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7th Circuit upholds $3M restitution order for copper theft

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The 7th Circuit Court of Appeals rejected a defendant’s argument that the court should go against its precedent that restitution is not a criminal penalty and that a recent U.S. Supreme Court holding means the jury should determine the amount of restitution he should pay for his role in copper theft.

Gregory Wolfe worked as a supervisor at Katoen Natie in Gary. The company packages and stores commodities including copper. Henry Bath LLC began storing its copper at the warehouse in early 2009. Wolfe and his stepfather, Gregory Harris, who was operations manager, began stealing sheets of copper and repackaging them to sell. This work was done before and after regular business hours.

An independent audit discovered the missing copper – approximately $2.9 million worth, totaling 390 metric tons. Harris and Wolfe were fired and charged with bank theft and interstate transportation of stolen goods. Wolfe argued at trial he had no knowledge of the theft scheme and was just following Harris’ orders. The government rebutted this defense with testimony by Wolfe’s sometimes girlfriend Ashby Gurgon.

Wolfe was convicted and sentenced to 88 months imprisonment on each count, to be served consecutively, followed by three-year terms of supervised release. The court also ordered him to pay more than $3 million in restitution.

In United States of America v. Gregory Wolfe, 11-3281, Wolfe argued that he was deprived of a fair trial because of statements the prosecutor made during closing argument. He also challenged his sentence and the restitution order.

Reviewing under plain error, the 7th Circuit found the prosecutor made improper remarks by credibility vouching for Gurgon, but Wolfe was not prejudiced or denied a fair trial.  The prosecutor did misstate trial testimony by saying “all the other witnesses” identified Wolfe on video, but Wolfe was unable to demonstrate that he was prejudiced by that remark.

The judges affirmed the 18-level increase to Wolfe’s sentence because the government was able to show the victim’s loss was at least $2.5 million. He argued that the value of the copper stolen in 2010 was less than that amount and he was unaware of any theft in 2009.

The 7th Circuit also affirmed the restitution order, refusing to find that Southern Union Co. v. United States, U.S. 132 S. Ct. 2344 (2012) requires the Circuit Court to overturn its longstanding jurisprudence that restitution is not a criminal penalty, and second, mandates that all restitution amounts be supported by the jury’s verdict, Judge William Bauer wrote. Southern Union and Apprendi v. New Jersey, 530 U.S. 466 (2000), only come into consideration if the court concludes restitution is a criminal penalty. Bauer noted that the 7th Circuit is in the minority among circuits by not finding restitution is a criminal penalty.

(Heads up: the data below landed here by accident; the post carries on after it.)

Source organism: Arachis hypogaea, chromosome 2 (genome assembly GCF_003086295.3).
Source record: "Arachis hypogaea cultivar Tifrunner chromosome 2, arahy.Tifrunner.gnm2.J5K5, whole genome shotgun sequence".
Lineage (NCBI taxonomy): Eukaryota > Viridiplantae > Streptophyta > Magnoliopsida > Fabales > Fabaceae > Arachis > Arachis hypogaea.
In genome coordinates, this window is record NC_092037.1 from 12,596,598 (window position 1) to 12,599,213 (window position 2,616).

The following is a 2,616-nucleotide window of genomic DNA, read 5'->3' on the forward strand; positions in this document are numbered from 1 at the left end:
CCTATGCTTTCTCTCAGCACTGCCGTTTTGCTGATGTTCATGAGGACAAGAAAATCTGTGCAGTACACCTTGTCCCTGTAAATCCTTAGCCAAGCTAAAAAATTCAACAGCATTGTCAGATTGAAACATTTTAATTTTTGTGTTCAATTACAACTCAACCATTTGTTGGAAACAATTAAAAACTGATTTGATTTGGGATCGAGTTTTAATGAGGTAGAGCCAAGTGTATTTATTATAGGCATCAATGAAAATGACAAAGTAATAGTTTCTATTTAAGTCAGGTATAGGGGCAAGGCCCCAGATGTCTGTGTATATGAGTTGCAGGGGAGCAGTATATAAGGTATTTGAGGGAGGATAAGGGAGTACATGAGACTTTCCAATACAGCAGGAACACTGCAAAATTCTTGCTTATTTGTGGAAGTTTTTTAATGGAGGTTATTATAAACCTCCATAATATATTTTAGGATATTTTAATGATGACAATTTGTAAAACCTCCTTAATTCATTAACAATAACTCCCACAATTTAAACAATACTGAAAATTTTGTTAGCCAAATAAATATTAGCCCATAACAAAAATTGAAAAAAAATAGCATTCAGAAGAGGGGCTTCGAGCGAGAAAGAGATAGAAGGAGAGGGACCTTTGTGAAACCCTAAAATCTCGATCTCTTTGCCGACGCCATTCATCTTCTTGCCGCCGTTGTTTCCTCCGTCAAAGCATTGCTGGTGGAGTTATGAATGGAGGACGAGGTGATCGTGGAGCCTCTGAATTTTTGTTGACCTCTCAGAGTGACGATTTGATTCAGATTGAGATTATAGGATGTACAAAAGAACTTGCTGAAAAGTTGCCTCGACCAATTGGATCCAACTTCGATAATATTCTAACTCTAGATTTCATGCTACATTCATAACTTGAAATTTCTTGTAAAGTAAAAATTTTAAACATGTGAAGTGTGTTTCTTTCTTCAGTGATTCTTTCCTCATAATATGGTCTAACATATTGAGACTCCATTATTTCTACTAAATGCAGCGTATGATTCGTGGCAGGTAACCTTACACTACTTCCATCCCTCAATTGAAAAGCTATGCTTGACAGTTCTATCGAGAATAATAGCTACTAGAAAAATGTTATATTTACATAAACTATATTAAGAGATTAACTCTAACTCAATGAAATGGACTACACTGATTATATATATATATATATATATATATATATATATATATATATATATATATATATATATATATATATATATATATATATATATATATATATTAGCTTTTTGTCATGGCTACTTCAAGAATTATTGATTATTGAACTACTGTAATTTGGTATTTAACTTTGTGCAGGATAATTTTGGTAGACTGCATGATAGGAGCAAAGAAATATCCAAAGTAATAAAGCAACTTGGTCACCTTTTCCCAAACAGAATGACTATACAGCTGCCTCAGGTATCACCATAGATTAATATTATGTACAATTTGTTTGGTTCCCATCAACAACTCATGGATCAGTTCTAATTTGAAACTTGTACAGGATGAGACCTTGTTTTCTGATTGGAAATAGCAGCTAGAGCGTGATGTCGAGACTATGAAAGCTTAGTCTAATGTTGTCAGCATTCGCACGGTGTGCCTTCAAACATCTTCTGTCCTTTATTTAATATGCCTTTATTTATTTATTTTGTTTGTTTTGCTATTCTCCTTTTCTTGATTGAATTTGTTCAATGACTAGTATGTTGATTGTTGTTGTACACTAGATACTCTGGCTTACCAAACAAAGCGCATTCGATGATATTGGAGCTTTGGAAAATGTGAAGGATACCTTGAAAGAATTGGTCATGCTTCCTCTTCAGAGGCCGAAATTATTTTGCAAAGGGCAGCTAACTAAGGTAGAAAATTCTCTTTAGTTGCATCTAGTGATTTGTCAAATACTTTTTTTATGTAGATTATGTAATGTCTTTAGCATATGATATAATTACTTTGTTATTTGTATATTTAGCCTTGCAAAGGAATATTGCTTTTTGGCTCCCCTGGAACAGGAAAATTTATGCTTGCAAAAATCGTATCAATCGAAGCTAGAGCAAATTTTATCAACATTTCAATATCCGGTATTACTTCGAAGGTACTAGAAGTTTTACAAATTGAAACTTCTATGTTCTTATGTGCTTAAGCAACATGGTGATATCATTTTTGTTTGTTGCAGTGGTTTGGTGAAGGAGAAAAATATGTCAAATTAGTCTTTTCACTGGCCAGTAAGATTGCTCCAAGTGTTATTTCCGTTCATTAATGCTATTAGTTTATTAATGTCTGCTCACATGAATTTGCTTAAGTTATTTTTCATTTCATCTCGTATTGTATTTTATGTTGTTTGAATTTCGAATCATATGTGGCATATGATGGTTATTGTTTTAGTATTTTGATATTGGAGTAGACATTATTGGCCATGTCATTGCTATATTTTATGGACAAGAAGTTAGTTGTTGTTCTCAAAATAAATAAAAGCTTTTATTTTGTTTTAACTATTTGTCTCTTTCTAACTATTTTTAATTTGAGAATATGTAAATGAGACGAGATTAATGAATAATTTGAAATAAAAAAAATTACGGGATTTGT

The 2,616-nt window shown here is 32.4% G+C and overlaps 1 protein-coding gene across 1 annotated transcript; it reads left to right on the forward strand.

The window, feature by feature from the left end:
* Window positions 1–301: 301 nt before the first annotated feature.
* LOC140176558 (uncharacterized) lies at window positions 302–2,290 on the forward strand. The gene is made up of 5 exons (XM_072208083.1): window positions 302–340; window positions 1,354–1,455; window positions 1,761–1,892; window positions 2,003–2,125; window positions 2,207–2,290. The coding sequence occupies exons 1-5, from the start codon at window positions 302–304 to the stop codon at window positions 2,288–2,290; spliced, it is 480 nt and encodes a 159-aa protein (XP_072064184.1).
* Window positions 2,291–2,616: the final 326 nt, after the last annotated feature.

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  1. Future generations will be amazed that we prosecuted people for possessing a harmless plant. The New York Times came out in favor of legalization in Saturday's edition of the newspaper.

  2. Well, maybe it's because they are unelected, and, they have a tendency to strike down laws by elected officials from all over the country. When you have been taught that "Democracy" is something almost sacred, then, you will have a tendency to frown on such imperious conduct. Lawyers get acculturated in law school into thinking that this is the very essence of high minded government, but to people who are more heavily than King George ever did, they may not like it. Thanks for the information.

  3. I pd for a bankruptcy years ago with Mr Stiles and just this week received a garnishment from my pay! He never filed it even though he told me he would! Don't let this guy practice law ever again!!!

  4. Excellent initiative on the part of the AG. Thankfully someone takes action against predators taking advantage of people who have already been through the wringer. Well done!

  5. Conour will never turn these funds over to his defrauded clients. He tearfully told the court, and his daughters dutifully pledged in interviews, that his first priority is to repay every dime of the money he stole from his clients. Judge Young bought it, much to the chagrin of Conour’s victims. Why would Conour need the $2,262 anyway? Taxpayers are now supporting him, paying for his housing, utilities, food, healthcare, and clothing. If Conour puts the money anywhere but in the restitution fund, he’s proved, once again, what a con artist he continues to be and that he has never had any intention of repaying his clients. Judge Young will be proven wrong... again; Conour has no remorse and the Judge is one of the many conned.

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